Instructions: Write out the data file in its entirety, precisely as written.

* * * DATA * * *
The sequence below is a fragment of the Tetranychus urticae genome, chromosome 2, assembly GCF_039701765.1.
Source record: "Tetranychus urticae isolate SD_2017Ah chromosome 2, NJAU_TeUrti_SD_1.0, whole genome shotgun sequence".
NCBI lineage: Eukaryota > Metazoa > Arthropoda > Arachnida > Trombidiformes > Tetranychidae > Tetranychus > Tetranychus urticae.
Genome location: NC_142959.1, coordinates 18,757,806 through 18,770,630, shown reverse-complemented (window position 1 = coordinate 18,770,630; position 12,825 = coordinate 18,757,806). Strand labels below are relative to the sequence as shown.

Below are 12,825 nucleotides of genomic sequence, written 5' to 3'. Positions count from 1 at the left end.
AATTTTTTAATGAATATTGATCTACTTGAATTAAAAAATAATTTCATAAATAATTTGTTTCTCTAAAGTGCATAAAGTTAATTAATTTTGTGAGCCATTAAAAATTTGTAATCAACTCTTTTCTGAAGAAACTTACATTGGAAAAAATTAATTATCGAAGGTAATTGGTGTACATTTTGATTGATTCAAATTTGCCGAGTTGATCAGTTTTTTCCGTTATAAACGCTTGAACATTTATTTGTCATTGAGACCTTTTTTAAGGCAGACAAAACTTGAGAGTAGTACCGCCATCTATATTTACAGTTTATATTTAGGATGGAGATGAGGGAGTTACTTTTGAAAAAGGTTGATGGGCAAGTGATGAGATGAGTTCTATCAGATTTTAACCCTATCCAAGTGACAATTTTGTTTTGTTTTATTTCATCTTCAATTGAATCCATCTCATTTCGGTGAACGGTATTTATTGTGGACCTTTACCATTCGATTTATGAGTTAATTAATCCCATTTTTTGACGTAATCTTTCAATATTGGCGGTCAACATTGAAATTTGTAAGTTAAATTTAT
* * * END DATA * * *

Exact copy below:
The sequence below is a fragment of the Tetranychus urticae genome, chromosome 2, assembly GCF_039701765.1.
Source record: "Tetranychus urticae isolate SD_2017Ah chromosome 2, NJAU_TeUrti_SD_1.0, whole genome shotgun sequence".
NCBI lineage: Eukaryota > Metazoa > Arthropoda > Arachnida > Trombidiformes > Tetranychidae > Tetranychus > Tetranychus urticae.
Genome location: NC_142959.1, coordinates 18,757,806 through 18,770,630, shown reverse-complemented (window position 1 = coordinate 18,770,630; position 12,825 = coordinate 18,757,806). Strand labels below are relative to the sequence as shown.

Below are 12,825 nucleotides of genomic sequence, written 5' to 3'. Positions count from 1 at the left end.
AATTTTTTAATGAATATTGATCTACTTGAATTAAAAAATAATTTCATAAATAATTTGTTTCTCTAAAGTGCATAAAGTTAATTAATTTTGTGAGCCATTAAAAATTTGTAATCAACTCTTTTCTGAAGAAACTTACATTGGAAAAAATTAATTATCGAAGGTAATTGGTGTACATTTTGATTGATTCAAATTTGCCGAGTTGATCAGTTTTTTCCGTTATAAACGCTTGAACATTTATTTGTCATTGAGACCTTTTTTAAGGCAGACAAAACTTGAGAGTAGTACCGCCATCTATATTTACAGTTTATATTTAGGATGGAGATGAGGGAGTTACTTTTGAAAAAGGTTGATGGGCAAGTGATGAGATGAGTTCTATCAGATTTTAACCCTATCCAAGTGACAATTTTGTTTTGTTTTATTTCATCTTCAATTGAATCCATCTCATTTCGGTGAACGGTATTTATTGTGGACCTTTACCATTCGATTTATGAGTTAATTAATCCCATTTTTTGACGTAATCTTTCAATATTGGCGGTCAACATTGAAATTTGTAAGTTAAATTTAT